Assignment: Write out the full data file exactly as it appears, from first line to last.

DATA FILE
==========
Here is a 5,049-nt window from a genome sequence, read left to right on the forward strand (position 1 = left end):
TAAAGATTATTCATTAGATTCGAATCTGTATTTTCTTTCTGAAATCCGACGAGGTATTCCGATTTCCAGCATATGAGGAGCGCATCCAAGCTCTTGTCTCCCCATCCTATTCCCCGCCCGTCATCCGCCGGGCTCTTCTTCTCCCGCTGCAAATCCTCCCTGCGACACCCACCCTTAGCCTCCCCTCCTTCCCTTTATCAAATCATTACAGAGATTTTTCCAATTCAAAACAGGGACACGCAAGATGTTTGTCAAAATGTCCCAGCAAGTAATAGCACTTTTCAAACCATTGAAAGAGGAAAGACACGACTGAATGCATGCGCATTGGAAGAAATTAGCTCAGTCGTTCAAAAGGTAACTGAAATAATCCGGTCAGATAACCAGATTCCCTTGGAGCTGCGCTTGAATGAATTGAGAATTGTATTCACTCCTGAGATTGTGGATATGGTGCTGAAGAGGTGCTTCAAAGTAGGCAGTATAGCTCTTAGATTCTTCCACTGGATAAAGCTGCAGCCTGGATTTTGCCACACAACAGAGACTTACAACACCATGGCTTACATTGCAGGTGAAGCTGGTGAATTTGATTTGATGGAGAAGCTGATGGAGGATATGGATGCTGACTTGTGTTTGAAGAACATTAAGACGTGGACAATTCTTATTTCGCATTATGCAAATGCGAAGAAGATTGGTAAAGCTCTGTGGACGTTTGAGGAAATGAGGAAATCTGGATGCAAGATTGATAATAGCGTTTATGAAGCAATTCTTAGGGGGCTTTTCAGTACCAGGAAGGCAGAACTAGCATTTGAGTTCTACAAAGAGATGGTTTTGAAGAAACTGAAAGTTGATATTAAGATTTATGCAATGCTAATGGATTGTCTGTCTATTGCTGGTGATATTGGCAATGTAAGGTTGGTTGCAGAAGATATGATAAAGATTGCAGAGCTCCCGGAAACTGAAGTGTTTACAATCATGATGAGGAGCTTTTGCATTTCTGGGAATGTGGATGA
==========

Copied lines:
Here is a 5,049-nt window from a genome sequence, read left to right on the forward strand (position 1 = left end):
TAAAGATTATTCATTAGATTCGAATCTGTATTTTCTTTCTGAAATCCGACGAGGTATTCCGATTTCCAGCATATGAGGAGCGCATCCAAGCTCTTGTCTCCCCATCCTATTCCCCGCCCGTCATCCGCCGGGCTCTTCTTCTCCCGCTGCAAATCCTCCCTGCGACACCCACCCTTAGCCTCCCCTCCTTCCCTTTATCAAATCATTACAGAGATTTTTCCAATTCAAAACAGGGACACGCAAGATGTTTGTCAAAATGTCCCAGCAAGTAATAGCACTTTTCAAACCATTGAAAGAGGAAAGACACGACTGAATGCATGCGCATTGGAAGAAATTAGCTCAGTCGTTCAAAAGGTAACTGAAATAATCCGGTCAGATAACCAGATTCCCTTGGAGCTGCGCTTGAATGAATTGAGAATTGTATTCACTCCTGAGATTGTGGATATGGTGCTGAAGAGGTGCTTCAAAGTAGGCAGTATAGCTCTTAGATTCTTCCACTGGATAAAGCTGCAGCCTGGATTTTGCCACACAACAGAGACTTACAACACCATGGCTTACATTGCAGGTGAAGCTGGTGAATTTGATTTGATGGAGAAGCTGATGGAGGATATGGATGCTGACTTGTGTTTGAAGAACATTAAGACGTGGACAATTCTTATTTCGCATTATGCAAATGCGAAGAAGATTGGTAAAGCTCTGTGGACGTTTGAGGAAATGAGGAAATCTGGATGCAAGATTGATAATAGCGTTTATGAAGCAATTCTTAGGGGGCTTTTCAGTACCAGGAAGGCAGAACTAGCATTTGAGTTCTACAAAGAGATGGTTTTGAAGAAACTGAAAGTTGATATTAAGATTTATGCAATGCTAATGGATTGTCTGTCTATTGCTGGTGATATTGGCAATGTAAGGTTGGTTGCAGAAGATATGATAAAGATTGCAGAGCTCCCGGAAACTGAAGTGTTTACAATCATGATGAGGAGCTTTTGCATTTCTGGGAATGTGGATGA